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Yes. Part of that just is carryover from the previous.

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Paul A. Perrault, Brookline Bancorp, Inc. - President, CEO & Director [10]

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Yes. I think that's the residual from the early part of the year when it was pretty aggressive around here in the CD rate business.

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Mark Thomas Fitzgibbon, Sandler O'Neill + Partners, L.P., Research Division - Principal & Director of Research [11]

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Okay. And then could you just -- any guidance you can provide to us on the margin over the next quarter or 2 would be great.

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Carl M. Carlson, Brookline Bancorp, Inc. - CFO [12]

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Yes. So the relatively flat yield curve with the falling short-term rates will continue to put pressure on our net interest margin. We've definitely come off the peaks in the CD pricing, but we'll still see customer migration into those products. So our modeling currently reflects 1 cut in October, which will probably result in our net interest margin in the 3.39% range for Q4, and right now we're approximating a 3.50% NIM for 2020.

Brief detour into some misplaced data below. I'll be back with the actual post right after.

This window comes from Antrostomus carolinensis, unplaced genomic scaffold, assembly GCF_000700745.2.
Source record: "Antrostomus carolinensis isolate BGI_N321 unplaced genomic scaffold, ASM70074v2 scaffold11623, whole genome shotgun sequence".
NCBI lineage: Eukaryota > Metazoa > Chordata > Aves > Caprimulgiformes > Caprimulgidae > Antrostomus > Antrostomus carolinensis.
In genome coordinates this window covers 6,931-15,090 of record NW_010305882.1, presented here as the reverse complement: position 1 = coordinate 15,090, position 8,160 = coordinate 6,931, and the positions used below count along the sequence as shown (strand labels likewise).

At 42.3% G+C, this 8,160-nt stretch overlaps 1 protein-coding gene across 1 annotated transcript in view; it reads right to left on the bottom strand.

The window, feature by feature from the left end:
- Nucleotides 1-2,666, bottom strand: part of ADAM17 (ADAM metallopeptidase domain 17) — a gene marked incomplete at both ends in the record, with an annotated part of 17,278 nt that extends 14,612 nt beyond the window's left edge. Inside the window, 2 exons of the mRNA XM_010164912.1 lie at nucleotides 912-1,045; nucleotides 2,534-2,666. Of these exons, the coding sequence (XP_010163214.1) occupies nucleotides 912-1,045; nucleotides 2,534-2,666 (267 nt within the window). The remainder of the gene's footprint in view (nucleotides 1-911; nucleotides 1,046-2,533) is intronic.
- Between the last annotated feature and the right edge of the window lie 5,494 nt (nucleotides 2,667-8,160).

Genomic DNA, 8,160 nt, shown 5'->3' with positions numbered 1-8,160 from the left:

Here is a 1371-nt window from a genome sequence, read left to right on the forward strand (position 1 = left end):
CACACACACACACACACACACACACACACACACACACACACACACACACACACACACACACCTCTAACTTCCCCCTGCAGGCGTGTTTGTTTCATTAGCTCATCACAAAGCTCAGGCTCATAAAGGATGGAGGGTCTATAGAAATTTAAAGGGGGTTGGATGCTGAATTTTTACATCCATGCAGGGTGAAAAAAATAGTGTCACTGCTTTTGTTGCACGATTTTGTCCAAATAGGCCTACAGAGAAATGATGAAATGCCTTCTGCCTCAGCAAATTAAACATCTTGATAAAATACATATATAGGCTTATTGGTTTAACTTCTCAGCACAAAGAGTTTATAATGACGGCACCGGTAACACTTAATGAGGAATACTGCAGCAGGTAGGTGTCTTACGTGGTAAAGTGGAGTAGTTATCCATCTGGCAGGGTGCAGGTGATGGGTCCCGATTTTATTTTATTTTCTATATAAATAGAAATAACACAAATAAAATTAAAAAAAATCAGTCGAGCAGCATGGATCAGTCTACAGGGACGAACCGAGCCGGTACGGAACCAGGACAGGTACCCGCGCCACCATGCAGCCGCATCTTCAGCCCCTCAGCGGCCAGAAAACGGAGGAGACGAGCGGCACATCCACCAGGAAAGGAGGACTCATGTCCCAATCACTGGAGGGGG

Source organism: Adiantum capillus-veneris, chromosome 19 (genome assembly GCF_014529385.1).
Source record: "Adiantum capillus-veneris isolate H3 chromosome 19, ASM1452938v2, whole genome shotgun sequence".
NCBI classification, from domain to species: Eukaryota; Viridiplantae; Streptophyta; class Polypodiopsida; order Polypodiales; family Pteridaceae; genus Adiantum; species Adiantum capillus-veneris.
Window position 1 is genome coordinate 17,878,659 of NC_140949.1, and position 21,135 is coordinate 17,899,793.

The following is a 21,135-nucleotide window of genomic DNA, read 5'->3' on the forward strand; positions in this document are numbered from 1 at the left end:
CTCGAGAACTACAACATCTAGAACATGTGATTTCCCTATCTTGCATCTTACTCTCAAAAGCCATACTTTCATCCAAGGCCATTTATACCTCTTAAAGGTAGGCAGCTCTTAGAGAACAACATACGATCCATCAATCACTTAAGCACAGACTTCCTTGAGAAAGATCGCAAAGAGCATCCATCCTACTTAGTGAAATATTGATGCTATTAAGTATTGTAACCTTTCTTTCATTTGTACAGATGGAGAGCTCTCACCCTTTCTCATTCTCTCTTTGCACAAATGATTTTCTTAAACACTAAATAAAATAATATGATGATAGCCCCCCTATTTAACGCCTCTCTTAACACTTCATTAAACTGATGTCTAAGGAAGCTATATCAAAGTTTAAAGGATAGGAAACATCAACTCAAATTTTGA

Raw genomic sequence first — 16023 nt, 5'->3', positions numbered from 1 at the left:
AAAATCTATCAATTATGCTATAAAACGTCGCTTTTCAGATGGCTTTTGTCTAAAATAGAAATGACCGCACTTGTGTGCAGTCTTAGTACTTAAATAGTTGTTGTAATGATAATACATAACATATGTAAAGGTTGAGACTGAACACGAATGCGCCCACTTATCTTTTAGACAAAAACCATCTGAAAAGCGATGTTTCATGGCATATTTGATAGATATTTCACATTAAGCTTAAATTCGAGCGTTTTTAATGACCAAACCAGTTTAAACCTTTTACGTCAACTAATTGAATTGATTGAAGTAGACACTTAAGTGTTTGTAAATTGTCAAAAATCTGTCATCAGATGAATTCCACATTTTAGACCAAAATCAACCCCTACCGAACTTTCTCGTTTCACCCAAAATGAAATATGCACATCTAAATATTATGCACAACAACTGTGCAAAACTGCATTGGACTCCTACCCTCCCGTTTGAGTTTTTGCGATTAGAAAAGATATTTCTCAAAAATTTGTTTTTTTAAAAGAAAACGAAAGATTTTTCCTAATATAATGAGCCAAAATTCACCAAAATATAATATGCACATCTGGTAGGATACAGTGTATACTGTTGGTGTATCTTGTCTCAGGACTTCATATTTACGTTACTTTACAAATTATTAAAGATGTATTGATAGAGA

As far as like -- for every 25-basis-point impact, we typically see a 6 to 7 basis point impact in the immediate quarter. And then with the following quarter, it catching up on the -- as our CDs and borrowings reprice.

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Mark Thomas Fitzgibbon, Sandler O'Neill + Partners, L.P., Research Division - Principal & Director of Research [13]

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Well, Carl, if that's the case and we see some rate cuts, it strikes me the 3.50% might be aggressive, no? For 2020?

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Carl M. Carlson, Brookline Bancorp, Inc. - CFO [14]

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What we also have -- it might be -- I wouldn't -- it depends on how many rate cuts. If we just have 1 rate cut, we do see that improving going into -- we do see the NIM improving into 2020.

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Operator [15]

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Our next question comes from Collyn Gilbert with KBW.

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Collyn Bement Gilbert, Keefe, Bruyette, & Woods, Inc., Research Division - MD and Analyst [16]

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Carl, just following up on that, on the comment on the NIM. With -- so 1 rate cut could get you to 3.50%. What are you assuming the kind of the long end of the curve to do? I mean does that assume that the long end stays where it is as well?

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Carl M. Carlson, Brookline Bancorp, Inc. - CFO [17]

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Yes. So we get a slightly -- keeping loan rates where they are for the 5 years. Yes.